Miss U-RIVER-se!

If there ever was a beauty pageant amongst rivers, Cano Cristales, Miss Columbia would emerge as the sure-shot winner! 😉

For most part of the year, she’s as unremarkable as any other river could be. But for a short span, between September to November, it’s as if the rainbow dropped down from the skies and melted in the Cano Cristales!

It’s a riot of colors-  the turquoise waters slithering over moss-green boulders and the ochre of the fine sand from the riverbed clashing with the scarlet of the Macarenia clavigera, underwater algae unique to the region. No wonder the ‘River of Five Colors‘, as the Cano Cristales is commonly called, holds the distinction of being the ‘most beautiful and colorful river in the world‘!

Check out the magic nature wields with her painting brush:

Image Credit: iClickfun.com

Image Credit: iClickfun.com

Image Credit: portalvacaciones.com

Image Credit: portalvacaciones.com

Image Credit: Wildkick.com

Image Credit: Wildkick.com

Image Credit: DanteBw

Image Credit: DanteBw

Image Credit: Planetoddity.com

Image Credit: Planetoddity.com

Certainly looks like a piece of paradise that fell from the heavens, doesn’t it?

I stumbled across an interesting piece of trivia that lends itself perfectly well to the wondrous phenomenon that the Cano Cristales is! Have a read and see if you concur with these guys:

2013-07-09 17_12_24-the cristal pipe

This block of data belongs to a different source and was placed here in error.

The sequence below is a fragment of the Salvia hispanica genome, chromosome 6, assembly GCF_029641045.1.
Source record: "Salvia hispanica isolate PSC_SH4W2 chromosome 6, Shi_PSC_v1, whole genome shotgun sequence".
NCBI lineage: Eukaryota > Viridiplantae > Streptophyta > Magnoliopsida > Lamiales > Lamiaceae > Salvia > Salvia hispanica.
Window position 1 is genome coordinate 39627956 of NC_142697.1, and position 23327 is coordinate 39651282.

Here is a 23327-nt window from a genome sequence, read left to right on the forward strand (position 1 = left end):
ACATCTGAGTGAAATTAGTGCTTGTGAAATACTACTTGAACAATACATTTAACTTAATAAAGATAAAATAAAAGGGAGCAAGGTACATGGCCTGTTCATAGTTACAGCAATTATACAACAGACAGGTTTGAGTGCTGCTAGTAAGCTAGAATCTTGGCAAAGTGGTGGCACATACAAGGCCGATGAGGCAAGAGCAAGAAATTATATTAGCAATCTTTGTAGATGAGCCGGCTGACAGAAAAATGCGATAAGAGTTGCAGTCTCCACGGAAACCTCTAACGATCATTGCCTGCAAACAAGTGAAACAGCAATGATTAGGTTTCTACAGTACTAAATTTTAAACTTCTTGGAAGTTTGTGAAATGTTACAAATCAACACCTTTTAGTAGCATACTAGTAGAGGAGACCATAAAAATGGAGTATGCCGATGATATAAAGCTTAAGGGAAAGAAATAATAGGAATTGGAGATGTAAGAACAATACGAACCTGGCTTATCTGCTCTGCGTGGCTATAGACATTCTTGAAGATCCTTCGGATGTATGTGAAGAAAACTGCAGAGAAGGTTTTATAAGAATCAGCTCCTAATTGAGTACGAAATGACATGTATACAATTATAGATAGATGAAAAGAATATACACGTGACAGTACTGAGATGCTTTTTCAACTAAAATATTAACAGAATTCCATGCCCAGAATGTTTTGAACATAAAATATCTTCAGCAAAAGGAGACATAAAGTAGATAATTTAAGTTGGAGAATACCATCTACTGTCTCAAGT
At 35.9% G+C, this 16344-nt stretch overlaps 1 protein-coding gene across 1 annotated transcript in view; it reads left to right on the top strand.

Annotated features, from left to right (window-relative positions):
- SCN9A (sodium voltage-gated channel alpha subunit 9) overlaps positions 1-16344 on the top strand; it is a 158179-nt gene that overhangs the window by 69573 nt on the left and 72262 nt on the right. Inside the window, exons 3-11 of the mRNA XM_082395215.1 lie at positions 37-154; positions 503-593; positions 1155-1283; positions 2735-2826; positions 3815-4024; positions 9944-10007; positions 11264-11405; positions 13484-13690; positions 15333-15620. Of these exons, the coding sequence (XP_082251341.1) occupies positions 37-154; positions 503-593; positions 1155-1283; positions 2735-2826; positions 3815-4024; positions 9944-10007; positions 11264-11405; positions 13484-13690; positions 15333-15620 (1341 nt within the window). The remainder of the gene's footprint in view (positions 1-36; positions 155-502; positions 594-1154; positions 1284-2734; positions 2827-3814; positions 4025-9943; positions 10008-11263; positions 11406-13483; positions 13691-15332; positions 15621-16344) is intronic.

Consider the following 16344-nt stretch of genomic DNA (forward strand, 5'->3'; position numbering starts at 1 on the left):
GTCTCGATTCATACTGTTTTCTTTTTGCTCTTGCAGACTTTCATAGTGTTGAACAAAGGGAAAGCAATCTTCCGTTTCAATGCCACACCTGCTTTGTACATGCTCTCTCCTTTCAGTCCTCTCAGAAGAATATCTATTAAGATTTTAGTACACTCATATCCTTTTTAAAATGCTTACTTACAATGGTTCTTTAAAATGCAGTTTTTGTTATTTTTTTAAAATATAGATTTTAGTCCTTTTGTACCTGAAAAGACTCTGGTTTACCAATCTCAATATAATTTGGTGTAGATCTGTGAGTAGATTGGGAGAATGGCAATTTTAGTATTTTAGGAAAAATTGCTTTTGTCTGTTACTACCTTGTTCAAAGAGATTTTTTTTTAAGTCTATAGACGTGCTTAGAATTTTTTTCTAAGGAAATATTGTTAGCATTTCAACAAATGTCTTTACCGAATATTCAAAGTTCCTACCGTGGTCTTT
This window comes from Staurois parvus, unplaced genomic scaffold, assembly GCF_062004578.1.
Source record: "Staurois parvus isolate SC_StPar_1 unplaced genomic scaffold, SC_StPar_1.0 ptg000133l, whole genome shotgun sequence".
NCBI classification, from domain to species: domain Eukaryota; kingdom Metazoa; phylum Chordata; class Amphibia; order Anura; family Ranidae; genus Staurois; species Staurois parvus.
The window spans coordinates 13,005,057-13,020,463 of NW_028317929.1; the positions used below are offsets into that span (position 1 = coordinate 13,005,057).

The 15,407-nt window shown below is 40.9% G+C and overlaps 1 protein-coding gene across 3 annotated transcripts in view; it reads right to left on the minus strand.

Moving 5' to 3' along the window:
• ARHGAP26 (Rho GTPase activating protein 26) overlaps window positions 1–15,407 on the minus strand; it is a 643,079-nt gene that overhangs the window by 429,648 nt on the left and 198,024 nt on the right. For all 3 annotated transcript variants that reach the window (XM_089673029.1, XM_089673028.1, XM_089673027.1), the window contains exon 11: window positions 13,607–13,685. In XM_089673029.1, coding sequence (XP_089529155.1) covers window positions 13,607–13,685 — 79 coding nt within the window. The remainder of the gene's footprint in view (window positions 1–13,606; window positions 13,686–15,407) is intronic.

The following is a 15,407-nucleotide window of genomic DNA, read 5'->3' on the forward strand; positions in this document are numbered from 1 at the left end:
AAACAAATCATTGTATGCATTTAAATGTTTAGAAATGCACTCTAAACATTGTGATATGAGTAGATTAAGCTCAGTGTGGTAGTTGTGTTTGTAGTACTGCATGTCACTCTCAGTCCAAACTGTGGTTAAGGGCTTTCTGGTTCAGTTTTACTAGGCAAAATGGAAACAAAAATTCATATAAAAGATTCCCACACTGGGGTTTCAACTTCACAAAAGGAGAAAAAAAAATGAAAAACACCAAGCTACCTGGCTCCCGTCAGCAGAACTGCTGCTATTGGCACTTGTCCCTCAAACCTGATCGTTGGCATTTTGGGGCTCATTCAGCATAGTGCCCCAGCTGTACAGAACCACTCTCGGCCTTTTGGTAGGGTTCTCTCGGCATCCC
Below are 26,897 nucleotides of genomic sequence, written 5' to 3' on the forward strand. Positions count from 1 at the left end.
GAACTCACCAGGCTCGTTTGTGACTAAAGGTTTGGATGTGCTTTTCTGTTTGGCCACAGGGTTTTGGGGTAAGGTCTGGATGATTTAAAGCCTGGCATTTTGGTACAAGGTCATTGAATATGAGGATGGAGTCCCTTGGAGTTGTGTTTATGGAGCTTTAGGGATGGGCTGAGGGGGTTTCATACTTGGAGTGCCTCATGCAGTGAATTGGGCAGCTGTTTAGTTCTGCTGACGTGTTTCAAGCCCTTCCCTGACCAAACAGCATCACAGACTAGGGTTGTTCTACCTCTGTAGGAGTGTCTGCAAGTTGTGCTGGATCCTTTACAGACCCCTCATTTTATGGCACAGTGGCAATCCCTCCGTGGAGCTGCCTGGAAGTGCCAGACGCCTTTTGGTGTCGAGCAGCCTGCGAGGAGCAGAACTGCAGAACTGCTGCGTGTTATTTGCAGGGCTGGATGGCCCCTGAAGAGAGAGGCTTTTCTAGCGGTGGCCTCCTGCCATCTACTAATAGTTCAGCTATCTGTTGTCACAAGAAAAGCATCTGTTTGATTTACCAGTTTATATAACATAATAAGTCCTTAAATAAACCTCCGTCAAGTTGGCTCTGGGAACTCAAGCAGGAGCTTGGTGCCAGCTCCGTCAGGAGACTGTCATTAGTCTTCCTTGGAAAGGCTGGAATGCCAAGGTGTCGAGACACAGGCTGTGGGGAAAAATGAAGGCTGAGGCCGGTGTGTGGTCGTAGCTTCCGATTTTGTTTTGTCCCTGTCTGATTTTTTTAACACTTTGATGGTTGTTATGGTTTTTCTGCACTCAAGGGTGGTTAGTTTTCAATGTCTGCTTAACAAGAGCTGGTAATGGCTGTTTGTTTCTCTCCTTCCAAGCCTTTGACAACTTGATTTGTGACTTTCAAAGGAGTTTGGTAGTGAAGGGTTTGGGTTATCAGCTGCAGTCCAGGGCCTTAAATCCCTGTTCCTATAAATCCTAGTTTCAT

Meet Macarenia Clavigera, the amazing algae, which in clumps, renders the river its bloody hue.

Image Credit: Peter Fitzgerald

Image Credit: Peter Fitzgerald

Image Credit: portalvacaciones.com

Image Credit: portalvacaciones.com

Image Credit: DanteBw

Image Credit: DanteBw

The bummer is that this handiwork of the Gods is almost in No Man’s Land. 😦 As part of the landscape of the breathtaking Serrania de la Macarena National Park, trekking through unmarked forest trails leading to the miracle is a given. It’s an arduous journey, but one that your camera will profusely thank you for!

QUICK FACTS:

What: Cano Cristales river, a succession of rapids and waterfalls. It originates from the plateau south of the Serranía de la Macarena and empties into the Guayabero River. It is 100 kms in length and 20 kms. wide.

Where: In the Columbian green lung Serrania de la Macarena, located in the province of Meta. Accessible via the nearest town ‘La Macarena’ that is serviced by an airport.

When:  Recommended from late June to early December. At its striking best between September to November.

For Whom: Anyone who needs a humbling down by nature!

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Namak Chamak

Image Credit: Flickr User Tomas Rawski

Image Credit: Flickr User Tomas Rawski

No, no. That guy walking in the clouds ain’t Jesus 😀 Nor is he Keanu Reeves! 😆

What you’re looking at is the world’s largest reflective salt desert, stretching across an area of 12,000 sq. kms! 😯

Any traveler worth his salt (pun intended) 😆 must give Salar De Uyuni in Bolivia a shot once in his lifetime. Juxtaposed against the fiery crimson of the Andes, this vision in white is a sight to behold!

Image Credit: Flickr User kk+